Light naps in an alcove and Thomas Hood’s poetry… these are a few of BOMAN IRANI’s favourite monsoon things. SHUBARNA MUKERJI SHU is charmed…
A pretty recent catastrophe when it comes to monsoons in Bollywood was my film 3 IDIOTS. The thing with Hindi films and rains is that the girl and the boy are always stranded, they have to take refuge in the caves, their heads and shoulders are wet so they have to change their clothes… cut to silhouette and then well…. The monsoon, for some reason, works as an aphrodisiac of sorts! And almost always the result of such a monsoon is a personal calamity. More often than not, the boy had to die and the girl is left behind with a baby. In 3 IDIOTS too there was a pregnant girl and a baby, a makeshift hospital, chaos… But when the long dark night is gone, there is a new dawn, a new generation, a new understanding… a new world of education. I remember that scene distinctly, I remember getting really wet; it was the most exhausting scene. Aamir took a day and a half for it – and I am not even talking about inside where the delivery happens, I am talking about the scene outside. My eyes were so sore with the tears, they were swollen; for three days the swelling didn’t come down. It might have been due to the dirty water, God knows!
I have done quite a few rain sequences. There was another really strenuous rain sequence in DHAN DHANA DHAN GOAL, where I am giving John Abraham a lesson of his life. It was debilitating, we were in London and it was so cold, the clothes were clinging on to us. We had to run, slip and fall and do a lot of things while we had the rain machines showering on us. Must say the rain machines have become more nuanced these days, now the fake rain doesn’t fall like buckets on our heads, they have worked on various levels of intensity for the rains.
But that’s just the movies. When it comes to life, I think monsoons tend to make people really nostalgic. …Also greedy! Everyone at least in Mumbai starts asking for bhajiyas and vadas, and chai etc. All this is very much a part of the Mumbai monsoons. People in Mumbai pray for the rains, even if they hate rains because the heat here is so unbearable. But those are the perennial grumblers. For me, I don’t mind the rains; in fact, I don’t mind a bit of flooding either. At the first onset of floods, everyone gets up in arms to blame someone for it. Well, it will happen! Of course when it goes out of hand, we all know where the blames lies… It was horrible what happened in Chennai last year. Did you know that Chennai gets two monsoons?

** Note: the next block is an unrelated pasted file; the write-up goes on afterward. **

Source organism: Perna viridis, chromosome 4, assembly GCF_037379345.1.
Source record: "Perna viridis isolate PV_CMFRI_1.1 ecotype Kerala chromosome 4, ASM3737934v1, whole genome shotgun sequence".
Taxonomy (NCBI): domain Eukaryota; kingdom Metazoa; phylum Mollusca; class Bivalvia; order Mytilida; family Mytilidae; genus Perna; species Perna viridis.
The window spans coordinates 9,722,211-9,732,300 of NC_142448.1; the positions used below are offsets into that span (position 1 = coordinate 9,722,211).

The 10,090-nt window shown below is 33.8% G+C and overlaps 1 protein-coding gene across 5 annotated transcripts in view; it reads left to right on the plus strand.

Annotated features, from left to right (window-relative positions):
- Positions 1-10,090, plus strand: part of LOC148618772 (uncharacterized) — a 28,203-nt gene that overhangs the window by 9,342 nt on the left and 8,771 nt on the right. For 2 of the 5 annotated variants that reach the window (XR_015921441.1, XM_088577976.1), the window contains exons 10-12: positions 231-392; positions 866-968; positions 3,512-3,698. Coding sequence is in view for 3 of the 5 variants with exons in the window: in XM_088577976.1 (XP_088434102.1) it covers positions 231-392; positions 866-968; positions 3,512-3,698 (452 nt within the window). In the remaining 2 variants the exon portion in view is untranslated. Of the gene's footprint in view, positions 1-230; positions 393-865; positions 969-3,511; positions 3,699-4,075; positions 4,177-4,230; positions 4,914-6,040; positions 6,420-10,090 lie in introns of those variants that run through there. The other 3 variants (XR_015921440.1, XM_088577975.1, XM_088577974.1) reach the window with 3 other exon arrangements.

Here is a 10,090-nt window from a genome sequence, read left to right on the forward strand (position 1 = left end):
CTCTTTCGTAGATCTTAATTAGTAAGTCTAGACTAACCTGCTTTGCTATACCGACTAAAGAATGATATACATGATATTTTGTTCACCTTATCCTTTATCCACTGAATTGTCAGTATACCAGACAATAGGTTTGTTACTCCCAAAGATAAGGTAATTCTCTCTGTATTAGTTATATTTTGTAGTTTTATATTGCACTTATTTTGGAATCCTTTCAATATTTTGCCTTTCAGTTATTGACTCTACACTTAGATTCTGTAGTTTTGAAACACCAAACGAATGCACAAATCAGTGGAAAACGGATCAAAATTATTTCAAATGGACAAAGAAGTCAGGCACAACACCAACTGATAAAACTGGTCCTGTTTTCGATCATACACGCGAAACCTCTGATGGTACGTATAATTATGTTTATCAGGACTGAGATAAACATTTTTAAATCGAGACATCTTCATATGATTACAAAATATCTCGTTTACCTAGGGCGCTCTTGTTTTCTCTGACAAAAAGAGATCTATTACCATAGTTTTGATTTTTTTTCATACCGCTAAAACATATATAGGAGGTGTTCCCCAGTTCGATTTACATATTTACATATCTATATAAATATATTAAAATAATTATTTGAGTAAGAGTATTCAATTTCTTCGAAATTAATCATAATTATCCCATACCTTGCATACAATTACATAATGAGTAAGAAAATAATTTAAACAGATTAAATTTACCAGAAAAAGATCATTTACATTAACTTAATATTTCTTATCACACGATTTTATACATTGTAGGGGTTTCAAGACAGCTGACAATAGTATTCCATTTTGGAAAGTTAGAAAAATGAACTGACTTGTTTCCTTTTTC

However, I remember days when school was called off due to water-logging; it used to flood the buses too. I remember playing in puddles, I remember playing with snails, earthworms. I could challenge today’s parents to allow their children anywhere near a puddle! For us, monsoons are a very welcome phenomenon. The only time we used to feel a little sad was when we thought of the street-dwellers. The monsoon does pose a problem for them and of course, also those staying in ground floor flats. Even today, many houses in South Mumbai have parapets which one has to jump over to get inside the houses…. Of course, the newer buildings have parking for the first several floors. But we, who have been born and brought up here, are all experts on high tide and low tides!
One thing I cannot seem to understand is people going up to the parapets on Marine Drive and waiting for the waves to hit them… As if that gives more pleasure and thrills than Disney Land. I don’t understand why people would be willing to stand there to get killed!
My best memories of the monsoons would be when all our cousins would get together. Somehow we used to predict that it would be bad the next day, so we would have a games’ day – Monopoly, Dumb Charades, cards… kiddie stuff but loads of fun. We used to go get food and tuck it away… those were the days before we all became supermarket junkies.
Today, the monsoons are more about some good books and a light nap. I have a corner at home, it is in my study. It is like an alcove by the window, and it has a little day-bed, and somehow during the monsoons it suddenly becomes the coolest spot in the house. Funny how it is often so badly neglected through the rest of the year, to be used only by the dogs! It has a great view. It is in the Parsi colony the only place where you can still see tiled roofs, so those roofs amidst some lush greenery makes a wonderful view. Sitting there, holding one of the old books, it fills you up.